And though he wouldn’t shout it, Southgate was right, too. He was right about Kalvin Phillips. He was right about Jack Grealish. He was right about Bukayo Saka. He was right about Harry Maguire. He was right about Harry Kane.
His squad is built on the cornerstones of men who have been doubted, like Raheem Sterling (L)
He was right about three at the back, about guarding midfielders, about not resting players on yellow cards, about taking the knee, about reconnecting with the country, about discipline.
On all of these topics, and a hundred tiny ones that may seem irrelevant but are not, he was the voice of reason and insight. He just gets it. And he has from the start.
Southgate treats players like adults, and they make adult decisions in response. This is his way.
It is why he promotes youth faster than any predecessor, while maintaining a core of seniors who have his unswerving support. Kane, Maguire, Raheem Sterling, even Jordan Henderson, this squad is built on the cornerstones of men who have been doubted without, but never within.
‘In any team there’s a group that drive and I don’t think you can underestimate their importance,’ Southgate said. ‘When challenges are made, when there’s a need to dig in, when things are happening around the camp, that core group is key.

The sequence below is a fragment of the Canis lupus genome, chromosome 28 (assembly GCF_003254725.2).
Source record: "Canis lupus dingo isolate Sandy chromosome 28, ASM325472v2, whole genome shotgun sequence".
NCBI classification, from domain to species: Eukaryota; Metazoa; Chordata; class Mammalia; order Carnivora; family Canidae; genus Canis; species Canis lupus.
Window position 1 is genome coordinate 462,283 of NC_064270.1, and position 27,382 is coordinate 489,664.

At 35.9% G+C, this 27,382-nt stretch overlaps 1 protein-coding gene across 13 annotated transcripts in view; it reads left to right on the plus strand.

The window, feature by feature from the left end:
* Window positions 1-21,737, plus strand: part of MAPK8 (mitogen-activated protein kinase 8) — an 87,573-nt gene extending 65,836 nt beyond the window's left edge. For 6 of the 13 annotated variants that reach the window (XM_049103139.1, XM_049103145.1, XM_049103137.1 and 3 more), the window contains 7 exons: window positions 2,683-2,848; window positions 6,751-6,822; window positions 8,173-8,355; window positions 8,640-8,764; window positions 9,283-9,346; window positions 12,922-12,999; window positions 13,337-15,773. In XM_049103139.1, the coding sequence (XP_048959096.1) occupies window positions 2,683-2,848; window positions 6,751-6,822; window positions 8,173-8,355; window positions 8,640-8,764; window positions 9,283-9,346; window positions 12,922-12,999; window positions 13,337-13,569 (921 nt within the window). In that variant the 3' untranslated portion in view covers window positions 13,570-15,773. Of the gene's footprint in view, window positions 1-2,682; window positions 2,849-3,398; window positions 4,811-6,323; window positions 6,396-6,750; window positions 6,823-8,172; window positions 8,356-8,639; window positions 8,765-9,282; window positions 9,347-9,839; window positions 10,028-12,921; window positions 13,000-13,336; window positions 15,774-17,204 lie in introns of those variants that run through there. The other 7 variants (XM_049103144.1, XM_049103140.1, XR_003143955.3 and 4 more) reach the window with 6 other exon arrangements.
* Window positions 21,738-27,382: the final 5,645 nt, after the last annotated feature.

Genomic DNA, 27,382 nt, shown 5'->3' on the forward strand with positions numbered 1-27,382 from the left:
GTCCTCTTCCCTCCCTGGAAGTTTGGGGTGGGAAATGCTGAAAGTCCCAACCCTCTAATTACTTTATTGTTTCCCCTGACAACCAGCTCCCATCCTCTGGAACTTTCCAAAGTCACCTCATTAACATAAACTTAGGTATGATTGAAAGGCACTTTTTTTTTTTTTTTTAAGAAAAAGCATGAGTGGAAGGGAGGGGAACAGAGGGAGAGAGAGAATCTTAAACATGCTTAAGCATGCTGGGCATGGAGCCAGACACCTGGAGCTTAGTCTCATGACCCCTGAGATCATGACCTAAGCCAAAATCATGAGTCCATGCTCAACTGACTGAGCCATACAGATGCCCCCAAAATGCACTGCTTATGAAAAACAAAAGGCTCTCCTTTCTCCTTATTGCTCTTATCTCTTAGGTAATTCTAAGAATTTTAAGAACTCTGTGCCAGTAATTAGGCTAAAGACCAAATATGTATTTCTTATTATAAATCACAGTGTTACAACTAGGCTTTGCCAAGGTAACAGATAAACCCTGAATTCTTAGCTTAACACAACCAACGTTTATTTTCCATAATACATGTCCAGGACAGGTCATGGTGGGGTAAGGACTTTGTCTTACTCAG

‘The lads who were with us in Russia, like Kieran Trippier, like Jordan Pickford, they’ve been through these experiences together and pass that on to the younger group like tribal elders.
‘It’s not just about talent. Team building is so much more: relationships and the strength of those bonds. We talked in the autumn about how that group had allowed a younger group to come in and have a profile.
‘The newer players recognise that and appreciate the way those older guys made them feel welcome. I loved some of the reaction on the bench when Jordan scored last night, because you could see the younger players were delighted for him.
‘There’s a lovely moment with Jude Bellingham, that shows you what Jordan brings to our environment. He’s really accepted that this was going to be a difficult and different challenge but he’s totally thrown himself into it.
‘When I spoke with him a few weeks ahead of the first training camp, we talked through this scenario, and he was adamant he just wanted to be part of it and to contribute in any way he could. It’s brilliant for him he’s had a moment like Saturday night. He’s been crucial around the camp with what we’re doing.’